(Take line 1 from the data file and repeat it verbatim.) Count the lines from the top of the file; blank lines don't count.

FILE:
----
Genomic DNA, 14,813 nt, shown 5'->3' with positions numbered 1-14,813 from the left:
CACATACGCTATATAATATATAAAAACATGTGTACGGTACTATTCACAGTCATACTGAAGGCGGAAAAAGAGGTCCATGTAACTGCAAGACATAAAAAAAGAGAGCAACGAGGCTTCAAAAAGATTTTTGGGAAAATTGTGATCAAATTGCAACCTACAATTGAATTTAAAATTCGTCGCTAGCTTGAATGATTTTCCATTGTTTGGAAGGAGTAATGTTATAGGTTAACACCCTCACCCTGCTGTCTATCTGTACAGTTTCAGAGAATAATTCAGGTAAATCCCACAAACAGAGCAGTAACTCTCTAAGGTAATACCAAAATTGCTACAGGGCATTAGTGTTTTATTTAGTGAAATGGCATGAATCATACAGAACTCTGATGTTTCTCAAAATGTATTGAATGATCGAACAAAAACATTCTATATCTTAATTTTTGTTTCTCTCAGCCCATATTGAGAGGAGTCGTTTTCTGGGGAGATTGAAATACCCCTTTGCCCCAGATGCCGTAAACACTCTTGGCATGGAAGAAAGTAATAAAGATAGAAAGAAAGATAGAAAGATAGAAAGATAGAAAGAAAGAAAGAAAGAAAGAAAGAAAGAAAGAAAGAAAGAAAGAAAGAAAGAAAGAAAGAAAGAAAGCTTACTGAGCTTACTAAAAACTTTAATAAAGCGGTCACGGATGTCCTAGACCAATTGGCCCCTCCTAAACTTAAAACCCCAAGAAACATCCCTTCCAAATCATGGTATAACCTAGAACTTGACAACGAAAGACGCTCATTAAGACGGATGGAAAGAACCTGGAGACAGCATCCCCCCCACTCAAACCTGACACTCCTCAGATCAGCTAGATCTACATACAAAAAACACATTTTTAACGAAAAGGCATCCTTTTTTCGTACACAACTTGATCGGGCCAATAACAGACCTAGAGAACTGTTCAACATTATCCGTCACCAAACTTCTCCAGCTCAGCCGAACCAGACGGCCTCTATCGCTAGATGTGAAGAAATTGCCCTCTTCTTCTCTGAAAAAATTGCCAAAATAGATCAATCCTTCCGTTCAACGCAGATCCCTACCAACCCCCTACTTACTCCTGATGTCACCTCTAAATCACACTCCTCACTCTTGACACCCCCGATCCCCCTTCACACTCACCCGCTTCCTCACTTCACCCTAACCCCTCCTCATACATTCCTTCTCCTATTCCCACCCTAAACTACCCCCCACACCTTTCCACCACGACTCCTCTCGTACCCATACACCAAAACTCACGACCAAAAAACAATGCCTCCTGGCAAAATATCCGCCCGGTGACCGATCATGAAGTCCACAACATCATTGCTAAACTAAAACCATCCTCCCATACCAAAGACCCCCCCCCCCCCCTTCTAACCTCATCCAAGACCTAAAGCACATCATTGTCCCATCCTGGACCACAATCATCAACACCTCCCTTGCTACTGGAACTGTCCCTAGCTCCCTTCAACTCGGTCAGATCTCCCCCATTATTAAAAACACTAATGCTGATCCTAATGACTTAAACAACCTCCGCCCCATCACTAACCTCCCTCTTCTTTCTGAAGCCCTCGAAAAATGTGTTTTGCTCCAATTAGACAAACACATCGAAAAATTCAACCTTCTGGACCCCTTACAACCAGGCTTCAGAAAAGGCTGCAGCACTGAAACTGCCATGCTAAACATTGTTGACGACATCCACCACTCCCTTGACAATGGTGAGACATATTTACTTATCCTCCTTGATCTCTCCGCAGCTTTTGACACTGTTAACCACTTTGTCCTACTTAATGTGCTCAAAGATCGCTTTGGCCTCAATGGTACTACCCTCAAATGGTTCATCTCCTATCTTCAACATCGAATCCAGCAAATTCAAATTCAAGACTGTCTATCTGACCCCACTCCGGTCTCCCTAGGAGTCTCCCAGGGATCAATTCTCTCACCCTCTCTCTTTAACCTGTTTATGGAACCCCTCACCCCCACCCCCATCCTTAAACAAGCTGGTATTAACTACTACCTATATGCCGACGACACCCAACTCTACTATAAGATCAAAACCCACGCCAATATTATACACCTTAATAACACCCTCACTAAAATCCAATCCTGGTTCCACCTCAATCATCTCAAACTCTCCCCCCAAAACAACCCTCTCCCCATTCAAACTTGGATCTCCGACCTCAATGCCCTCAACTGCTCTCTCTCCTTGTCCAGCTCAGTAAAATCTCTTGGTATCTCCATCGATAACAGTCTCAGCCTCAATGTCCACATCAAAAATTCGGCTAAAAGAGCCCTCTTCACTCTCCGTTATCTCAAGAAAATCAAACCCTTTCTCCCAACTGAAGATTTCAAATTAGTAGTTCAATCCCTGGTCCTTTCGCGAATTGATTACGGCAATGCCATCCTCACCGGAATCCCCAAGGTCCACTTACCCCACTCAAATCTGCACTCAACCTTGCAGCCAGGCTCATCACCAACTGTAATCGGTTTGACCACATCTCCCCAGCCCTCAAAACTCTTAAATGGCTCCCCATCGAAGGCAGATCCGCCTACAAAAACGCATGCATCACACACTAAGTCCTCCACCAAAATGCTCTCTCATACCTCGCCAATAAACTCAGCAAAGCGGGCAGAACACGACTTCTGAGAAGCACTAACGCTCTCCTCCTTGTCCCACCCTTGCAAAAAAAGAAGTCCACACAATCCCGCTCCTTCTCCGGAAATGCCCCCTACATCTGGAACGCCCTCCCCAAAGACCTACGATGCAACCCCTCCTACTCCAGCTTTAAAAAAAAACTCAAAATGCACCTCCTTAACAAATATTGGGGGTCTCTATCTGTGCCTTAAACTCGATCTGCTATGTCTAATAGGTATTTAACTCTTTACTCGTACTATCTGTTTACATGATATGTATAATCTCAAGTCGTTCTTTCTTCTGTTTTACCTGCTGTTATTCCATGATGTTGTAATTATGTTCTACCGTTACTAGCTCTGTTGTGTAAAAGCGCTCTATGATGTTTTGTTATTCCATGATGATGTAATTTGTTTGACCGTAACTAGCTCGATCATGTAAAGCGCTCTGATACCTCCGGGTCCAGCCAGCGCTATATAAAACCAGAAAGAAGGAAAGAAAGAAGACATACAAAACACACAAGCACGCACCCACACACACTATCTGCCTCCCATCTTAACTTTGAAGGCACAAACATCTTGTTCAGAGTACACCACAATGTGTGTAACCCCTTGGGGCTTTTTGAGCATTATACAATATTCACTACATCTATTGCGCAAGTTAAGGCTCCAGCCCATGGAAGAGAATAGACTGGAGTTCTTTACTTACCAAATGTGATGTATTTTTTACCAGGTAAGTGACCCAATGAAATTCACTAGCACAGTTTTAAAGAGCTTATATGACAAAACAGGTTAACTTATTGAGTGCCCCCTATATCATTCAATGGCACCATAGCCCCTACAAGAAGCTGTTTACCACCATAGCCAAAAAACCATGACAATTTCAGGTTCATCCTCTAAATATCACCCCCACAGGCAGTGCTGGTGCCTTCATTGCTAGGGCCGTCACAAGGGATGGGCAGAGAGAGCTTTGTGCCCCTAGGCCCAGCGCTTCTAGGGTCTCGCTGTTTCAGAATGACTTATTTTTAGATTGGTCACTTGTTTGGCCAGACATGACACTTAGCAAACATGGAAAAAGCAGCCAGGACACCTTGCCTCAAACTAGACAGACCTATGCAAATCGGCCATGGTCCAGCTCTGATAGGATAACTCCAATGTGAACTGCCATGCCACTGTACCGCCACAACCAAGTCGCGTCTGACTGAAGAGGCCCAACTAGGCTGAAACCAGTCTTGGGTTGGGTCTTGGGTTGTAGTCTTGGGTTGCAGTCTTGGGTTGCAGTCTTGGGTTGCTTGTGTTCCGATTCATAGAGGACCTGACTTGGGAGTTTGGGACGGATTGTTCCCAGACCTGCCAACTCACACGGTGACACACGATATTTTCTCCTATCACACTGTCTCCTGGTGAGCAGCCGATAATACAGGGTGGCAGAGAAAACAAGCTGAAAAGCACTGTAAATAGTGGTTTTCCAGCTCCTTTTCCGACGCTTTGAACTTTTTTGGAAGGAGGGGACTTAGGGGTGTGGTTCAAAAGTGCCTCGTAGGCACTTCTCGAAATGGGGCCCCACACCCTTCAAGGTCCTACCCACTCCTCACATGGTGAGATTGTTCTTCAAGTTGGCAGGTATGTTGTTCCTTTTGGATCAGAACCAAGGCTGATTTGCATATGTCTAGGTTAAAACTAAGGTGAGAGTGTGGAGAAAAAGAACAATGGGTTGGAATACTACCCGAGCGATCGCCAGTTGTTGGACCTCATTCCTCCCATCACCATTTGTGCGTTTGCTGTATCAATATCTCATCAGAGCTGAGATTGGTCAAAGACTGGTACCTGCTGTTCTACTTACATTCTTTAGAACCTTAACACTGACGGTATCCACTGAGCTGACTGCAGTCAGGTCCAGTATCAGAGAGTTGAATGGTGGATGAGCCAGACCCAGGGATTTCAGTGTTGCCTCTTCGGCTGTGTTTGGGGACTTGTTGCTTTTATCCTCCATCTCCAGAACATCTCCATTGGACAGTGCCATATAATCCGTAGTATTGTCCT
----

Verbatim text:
Genomic DNA, 14,813 nt, shown 5'->3' with positions numbered 1-14,813 from the left: